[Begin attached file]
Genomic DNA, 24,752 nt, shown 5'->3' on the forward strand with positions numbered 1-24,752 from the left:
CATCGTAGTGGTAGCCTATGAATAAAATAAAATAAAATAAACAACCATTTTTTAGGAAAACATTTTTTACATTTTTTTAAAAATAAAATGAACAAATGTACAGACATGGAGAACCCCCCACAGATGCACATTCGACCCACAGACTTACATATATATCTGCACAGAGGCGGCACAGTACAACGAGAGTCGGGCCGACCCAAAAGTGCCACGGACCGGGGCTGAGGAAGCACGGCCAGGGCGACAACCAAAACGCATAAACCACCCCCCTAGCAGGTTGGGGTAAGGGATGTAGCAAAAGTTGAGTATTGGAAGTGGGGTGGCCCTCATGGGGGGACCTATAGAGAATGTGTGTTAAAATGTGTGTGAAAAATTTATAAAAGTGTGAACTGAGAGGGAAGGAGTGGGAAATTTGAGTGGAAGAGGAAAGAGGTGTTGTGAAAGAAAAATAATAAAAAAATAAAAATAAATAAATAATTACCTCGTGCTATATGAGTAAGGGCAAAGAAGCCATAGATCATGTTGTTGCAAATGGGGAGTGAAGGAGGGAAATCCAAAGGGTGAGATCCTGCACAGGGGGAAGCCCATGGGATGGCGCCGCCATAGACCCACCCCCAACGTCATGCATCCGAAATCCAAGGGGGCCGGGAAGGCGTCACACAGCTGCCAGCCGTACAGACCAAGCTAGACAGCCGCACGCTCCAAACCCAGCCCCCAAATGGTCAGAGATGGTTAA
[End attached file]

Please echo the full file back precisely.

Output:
Genomic DNA, 24,752 nt, shown 5'->3' on the forward strand with positions numbered 1-24,752 from the left:
CATCGTAGTGGTAGCCTATGAATAAAATAAAATAAAATAAACAACCATTTTTTAGGAAAACATTTTTTACATTTTTTTAAAAATAAAATGAACAAATGTACAGACATGGAGAACCCCCCACAGATGCACATTCGACCCACAGACTTACATATATATCTGCACAGAGGCGGCACAGTACAACGAGAGTCGGGCCGACCCAAAAGTGCCACGGACCGGGGCTGAGGAAGCACGGCCAGGGCGACAACCAAAACGCATAAACCACCCCCCTAGCAGGTTGGGGTAAGGGATGTAGCAAAAGTTGAGTATTGGAAGTGGGGTGGCCCTCATGGGGGGACCTATAGAGAATGTGTGTTAAAATGTGTGTGAAAAATTTATAAAAGTGTGAACTGAGAGGGAAGGAGTGGGAAATTTGAGTGGAAGAGGAAAGAGGTGTTGTGAAAGAAAAATAATAAAAAAATAAAAATAAATAAATAATTACCTCGTGCTATATGAGTAAGGGCAAAGAAGCCATAGATCATGTTGTTGCAAATGGGGAGTGAAGGAGGGAAATCCAAAGGGTGAGATCCTGCACAGGGGGAAGCCCATGGGATGGCGCCGCCATAGACCCACCCCCAACGTCATGCATCCGAAATCCAAGGGGGCCGGGAAGGCGTCACACAGCTGCCAGCCGTACAGACCAAGCTAGACAGCCGCACGCTCCAAACCCAGCCCCCAAATGGTCAGAGATGGTTAA